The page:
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$$\int_0^\infty x/(1+x^2\sin^2x) \mathrm dx$$

I'd be very happy if someone could help me out and tell me, whether the given integral converges or not (and why?). Thanks a lot.

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This technique would work here, too. –  sos440 Jun 1 '12 at 11:29
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5 Answers

up vote 7 down vote accepted

Hint: The integral diverges, there is trouble when $x$ is large. For detail, use the fact that if $x \ge 1$, then $1+x^2\sin^2 x \le 2x^2$ and therefore $$\frac{x}{1+x^2\sin^2 x} \ge \frac{1}{2x}.$$

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Thank you for your post and I know how to do it now! –  Hao Wang Jun 1 '12 at 11:44
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Welcome to math.stackexchange! The divergence of this integral is easily seen by André Nicolas' method. We might be interested in something more quantitative: How quickly does this integral diverge? One method is to exploit the periodicity of $\sin(x).$ Let us study the asymptotic behavior of $$F(n)=\int^{n\pi}_0 \frac{x}{1+x^2 \sin^2 x} dx.$$

Let us break the integral into pieces of length $\pi$ like this:

$$ \int^{n\pi}_0 \frac{x}{1+x^2 \sin^2 x} dx = \sum_{k=1}^n \int^{k\pi}_{(k-1)\pi} \frac{x}{1+x^2 \sin^2 x } dx .$$

Now let $u= x-(k-1)\pi:$

$$ = \sum_{k=1}^{n} \int^{\pi}_0 \frac{u + (k-1)\pi}{1+(u+(k-1)\pi)^2 \sin^2 u} du .$$

Now all that remains is to carefully estimate the size of this integral. Using $ 0 \leq u \leq \pi$ and $\displaystyle \int^{\pi}_0 \frac{1}{1+\alpha \sin^2 t} dt = \frac{ \pi}{\sqrt{1+\alpha}}$ we find that

$$ \frac{(k-1)\pi^2}{\sqrt{1+k^2\pi^2}} \leq \int^{\pi}_0 \frac{u + (k-1)\pi}{1+(u+(k-1)\pi)^2 \sin^2 u} du \leq \frac{k \pi^2}{\sqrt{ 1+(k-1)^2 \pi^2} }. $$ Thus we can see $F(n) \approx n\pi.$

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Thank you for your answer, but it's too fancy for the class I'm taking now. It just covers some basic convergence tests like ratio, comparison and dirichlet. Andre's post will solve it. However, thanks again for I might be able to use it for upper classes. –  Hao Wang Jun 1 '12 at 11:43
    
Interesting. So if integrating from $0$ to $n\pi$ gives approximately $n\pi$, then in some way the function itself is on average approximately $1$? –  Théophile Jun 2 '12 at 15:58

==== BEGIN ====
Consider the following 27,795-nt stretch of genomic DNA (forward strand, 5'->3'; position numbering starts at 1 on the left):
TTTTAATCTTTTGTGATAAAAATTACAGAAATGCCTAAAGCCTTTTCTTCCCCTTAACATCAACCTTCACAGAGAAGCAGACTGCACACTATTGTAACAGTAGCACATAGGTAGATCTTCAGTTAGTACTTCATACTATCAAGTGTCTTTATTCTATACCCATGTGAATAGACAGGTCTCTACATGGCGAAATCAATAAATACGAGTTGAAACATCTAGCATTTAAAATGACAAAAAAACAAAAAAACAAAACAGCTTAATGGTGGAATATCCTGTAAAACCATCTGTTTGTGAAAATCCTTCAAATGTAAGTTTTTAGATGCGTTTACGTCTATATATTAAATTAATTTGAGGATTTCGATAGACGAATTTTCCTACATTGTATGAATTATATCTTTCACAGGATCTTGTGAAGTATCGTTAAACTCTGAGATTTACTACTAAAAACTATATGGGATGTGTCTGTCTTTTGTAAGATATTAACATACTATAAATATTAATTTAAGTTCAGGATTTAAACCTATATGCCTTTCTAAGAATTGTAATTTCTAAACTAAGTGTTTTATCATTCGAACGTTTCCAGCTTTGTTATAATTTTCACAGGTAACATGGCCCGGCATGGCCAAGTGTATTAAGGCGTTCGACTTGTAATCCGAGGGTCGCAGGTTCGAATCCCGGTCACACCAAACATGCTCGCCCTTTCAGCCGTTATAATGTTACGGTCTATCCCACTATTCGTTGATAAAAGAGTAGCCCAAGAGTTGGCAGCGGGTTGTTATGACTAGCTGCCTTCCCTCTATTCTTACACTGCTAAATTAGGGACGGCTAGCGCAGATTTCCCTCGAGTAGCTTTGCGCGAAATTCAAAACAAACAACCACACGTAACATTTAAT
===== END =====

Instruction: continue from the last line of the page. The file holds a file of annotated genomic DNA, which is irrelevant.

@Théophile Precisely! Your intuitive idea of the average value of a function is correct. In fact, the "average" value of $f$ over $[a,b]$ is often defined by $ 1/(b-a) \int^b_a f(x) dx.$ So even though the function frequently spikes up ( at $x=k\pi$, $f(x) = k\pi$), the spikes only last for a very short time, and most of the time the values are between 0 and 2. Plotting the graph would illustrate this nicely. –  Ragib Zaman Jun 2 '12 at 16:04
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Since $-1 \leq \sin{x} \leq 1$, you have $\sin^{2}{x} \leq 1$, and from this you can conclude that

\begin{align*} 1+x^{2}\sin^{2}{x} &\leq 1+2x^{2} \\\ \Longrightarrow \frac{1}{1+x^{2}\sin^{2}{x}} &\geq \frac{1}{1+2x^{2}} \\\ \Longrightarrow \frac{x}{1+x^{2}\sin^{2}{x}}&\geq \frac{x}{1+2x^{2}} \\\ \Longrightarrow \int_{0}^{\infty} \frac{x}{1+x^{2}\sin^{2}{x}} \ dx &\geq \int_{0}^{\infty} \frac{x}{1+2x^{2}} \ dx \end{align*}

Now \begin{align*} \int_{0}^{\infty} \frac{x}{1+2x^{2}} \ dx &= \frac{1}{4} \cdot \int_{0}^{\infty} \frac{4x}{1+2x^{2}} \ dx \\\ &= \frac{1}{4} \bigl(\log{x}\bigr)_{1}^{\infty} \to \infty \end{align*}

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Hint

$$\lim_{n \to \infty} \frac{n\pi}{1+ n^2 \pi^2 \sin^2(n \pi)} = \infty$$

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A function may very well have unbounded sub-sequences and be integrable. –  AD. Jun 1 '12 at 15:15
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The answer for the convergence/divergence may be easily obtained by using the following trivial inequality: $$\int_{0}^{\infty} \frac{x}{1+x^{2}}= \bigl(\frac{1}{2}\log(x^2+1)\bigr)_{0}^{\infty} \leq\int_{0}^{\infty} \frac{x}{1+x^{2}\sin^{2}{x}} \to \infty\ $$

The proof is complete.

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